Clinton trip plays well at home: The President's adept Tokyo summit performance helped restore his authority, writes Rupert Cornwell in Washington

THE TRADE breakthroughs in Tokyo trumpeted by the White House may be less than meets the eye. Others say a string of protocol gaffes by the President marred Saturday's state dinner in South Korea. But by the yardstick that matters - how it plays back home - Bill Clinton's Asian trip, his debut on the international stage, has been a thumping success.

For months latching on to every failure, the columnists, pundits and others who mould the accepted view of a presidency have praised Mr Clinton's performance at the G7 summit. By common consent, he displayed authority, tact and leadership.

This July week has been a triumph for the White House packaging machine - guided by David Gergen, the former adviser of Republican presidents who was summoned in those dark hours at the end of May.

Before the meeting, the administration propelled expectations so low that mere agreement on a communique would have been counted a success. In the event, the Seven came up with an unexpected agreement to reduce trade barriers and a dollars 3bn ( pounds 2bn) aid package for Russia that was slightly larger than expected.

In both instances the President claimed the credit loudly and used the G7 gathering to send the message that the US's well-being depends on the global economy. In 1992, Mr Clinton saw how a perceived indifference to domestic problems cost George Bush the presidency. He will not make the same mistake: the summit might be in Tokyo, but its real purpose was jobs back home.

Mr Clinton and his planners played the card of youth, underlining the change, fresh ideas and energy which, for all his missteps, he symbolises for much of the world. Thus did commentators here read his meeting with the new generation of Japanese opposition politicians, 10 days before next Sunday's general election.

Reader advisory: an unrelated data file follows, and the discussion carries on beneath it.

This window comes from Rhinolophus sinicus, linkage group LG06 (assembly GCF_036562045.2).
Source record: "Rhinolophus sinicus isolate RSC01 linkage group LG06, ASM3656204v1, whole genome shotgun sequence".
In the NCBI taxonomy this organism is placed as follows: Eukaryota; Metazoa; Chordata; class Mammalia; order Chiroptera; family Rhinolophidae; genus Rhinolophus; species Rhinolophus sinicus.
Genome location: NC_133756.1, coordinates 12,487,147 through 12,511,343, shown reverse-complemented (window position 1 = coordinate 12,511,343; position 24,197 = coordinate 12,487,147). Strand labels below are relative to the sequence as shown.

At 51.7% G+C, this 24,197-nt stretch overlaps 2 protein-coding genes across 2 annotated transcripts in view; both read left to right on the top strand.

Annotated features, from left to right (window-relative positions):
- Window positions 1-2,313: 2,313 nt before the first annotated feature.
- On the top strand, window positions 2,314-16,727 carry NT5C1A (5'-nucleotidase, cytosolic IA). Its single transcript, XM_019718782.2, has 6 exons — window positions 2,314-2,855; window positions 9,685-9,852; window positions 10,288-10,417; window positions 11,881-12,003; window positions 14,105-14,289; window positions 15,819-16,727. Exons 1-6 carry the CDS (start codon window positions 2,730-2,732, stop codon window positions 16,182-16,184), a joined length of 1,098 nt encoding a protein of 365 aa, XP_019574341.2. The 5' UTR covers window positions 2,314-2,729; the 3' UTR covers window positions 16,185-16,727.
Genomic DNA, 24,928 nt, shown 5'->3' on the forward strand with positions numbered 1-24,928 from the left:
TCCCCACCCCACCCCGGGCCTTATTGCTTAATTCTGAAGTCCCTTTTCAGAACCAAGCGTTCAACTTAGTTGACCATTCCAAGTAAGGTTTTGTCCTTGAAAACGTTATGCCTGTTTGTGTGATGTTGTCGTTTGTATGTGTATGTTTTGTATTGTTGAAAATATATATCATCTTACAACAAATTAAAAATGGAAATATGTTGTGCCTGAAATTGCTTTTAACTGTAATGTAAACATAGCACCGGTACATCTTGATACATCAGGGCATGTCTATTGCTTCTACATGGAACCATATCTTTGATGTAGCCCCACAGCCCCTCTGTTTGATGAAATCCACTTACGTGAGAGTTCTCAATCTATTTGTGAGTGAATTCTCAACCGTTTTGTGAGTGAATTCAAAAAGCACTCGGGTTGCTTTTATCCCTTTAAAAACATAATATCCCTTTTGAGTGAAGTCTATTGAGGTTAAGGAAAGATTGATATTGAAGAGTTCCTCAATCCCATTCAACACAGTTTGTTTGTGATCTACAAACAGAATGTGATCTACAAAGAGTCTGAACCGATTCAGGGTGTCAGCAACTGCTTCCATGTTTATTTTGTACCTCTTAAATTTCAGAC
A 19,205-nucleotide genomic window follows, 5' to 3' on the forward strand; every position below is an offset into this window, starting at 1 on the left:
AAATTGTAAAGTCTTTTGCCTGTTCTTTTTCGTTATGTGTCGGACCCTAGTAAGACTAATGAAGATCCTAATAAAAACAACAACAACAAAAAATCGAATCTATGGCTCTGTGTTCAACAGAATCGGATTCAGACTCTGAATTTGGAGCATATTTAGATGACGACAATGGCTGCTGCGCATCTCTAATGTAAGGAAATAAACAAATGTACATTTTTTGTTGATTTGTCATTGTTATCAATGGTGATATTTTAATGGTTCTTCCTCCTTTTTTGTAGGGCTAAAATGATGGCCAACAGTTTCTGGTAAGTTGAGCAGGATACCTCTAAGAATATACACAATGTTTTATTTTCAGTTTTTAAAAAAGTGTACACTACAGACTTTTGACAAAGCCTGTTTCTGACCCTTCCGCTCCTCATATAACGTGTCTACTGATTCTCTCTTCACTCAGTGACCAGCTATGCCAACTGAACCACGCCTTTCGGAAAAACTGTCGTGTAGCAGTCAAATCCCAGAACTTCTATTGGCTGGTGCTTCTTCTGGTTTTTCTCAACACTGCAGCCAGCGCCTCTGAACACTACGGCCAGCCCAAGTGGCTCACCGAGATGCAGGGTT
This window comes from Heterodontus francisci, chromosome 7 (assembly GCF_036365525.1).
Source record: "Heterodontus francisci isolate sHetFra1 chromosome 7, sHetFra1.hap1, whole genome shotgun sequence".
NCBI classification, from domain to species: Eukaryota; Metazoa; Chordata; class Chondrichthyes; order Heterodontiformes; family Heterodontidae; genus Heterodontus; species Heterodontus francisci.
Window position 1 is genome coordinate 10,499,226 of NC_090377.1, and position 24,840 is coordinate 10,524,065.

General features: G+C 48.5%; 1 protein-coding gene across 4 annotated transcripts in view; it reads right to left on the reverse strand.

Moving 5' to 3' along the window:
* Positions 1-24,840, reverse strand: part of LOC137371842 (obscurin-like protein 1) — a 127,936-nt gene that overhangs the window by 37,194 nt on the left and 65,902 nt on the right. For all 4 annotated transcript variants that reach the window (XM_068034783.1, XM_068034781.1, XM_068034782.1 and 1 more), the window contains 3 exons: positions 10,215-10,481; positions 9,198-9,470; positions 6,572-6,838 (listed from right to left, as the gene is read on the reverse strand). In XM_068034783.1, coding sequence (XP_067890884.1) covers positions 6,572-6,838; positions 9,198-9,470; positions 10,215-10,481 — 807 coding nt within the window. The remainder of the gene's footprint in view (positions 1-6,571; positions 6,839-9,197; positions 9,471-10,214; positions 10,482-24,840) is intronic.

Finally, there was the summit's postscript, a 'framework' agreement on ending the trade feud between Washington and Tokyo. On close inspection the US has failed on arguably the crucial point, unable to extract from Japan a promise to reduce its trade surplus to a specific percentage of GDP. But earlier talk was that nothing would be achieved. Mr Clinton can say he is 'doing something' to create jobs at home.

The skilful control of the media message extended into South Korea. Admittedly at the banquet offered by President Kim Young Sam, Mr Clinton apparently had his hosts twitching with discomfort, first over an erroneous reference to the President's wife as 'Mrs Kim' (in Korea married women keep their maiden names), and then over a protocol breach over the use of an interpreter. More important though were the television pictures the next day: of Mr Clinton determined at the Demilitarized Zone between the two Koreas and of his enthusiastic welcome among the US servicemen stationed there, complete with a saxophone workout. After the roughest start of any modern presidency, Mr Clinton seems to have found his sea-legs.

PANMUNJOM, Korea - Mr Clinton ventured yesterday to within feet of North Korea, warning that if the Communists developed and used nuclear weapons 'it would be the end of their country', AP reports.

Widespread pain, page 20

(Photograph omitted)

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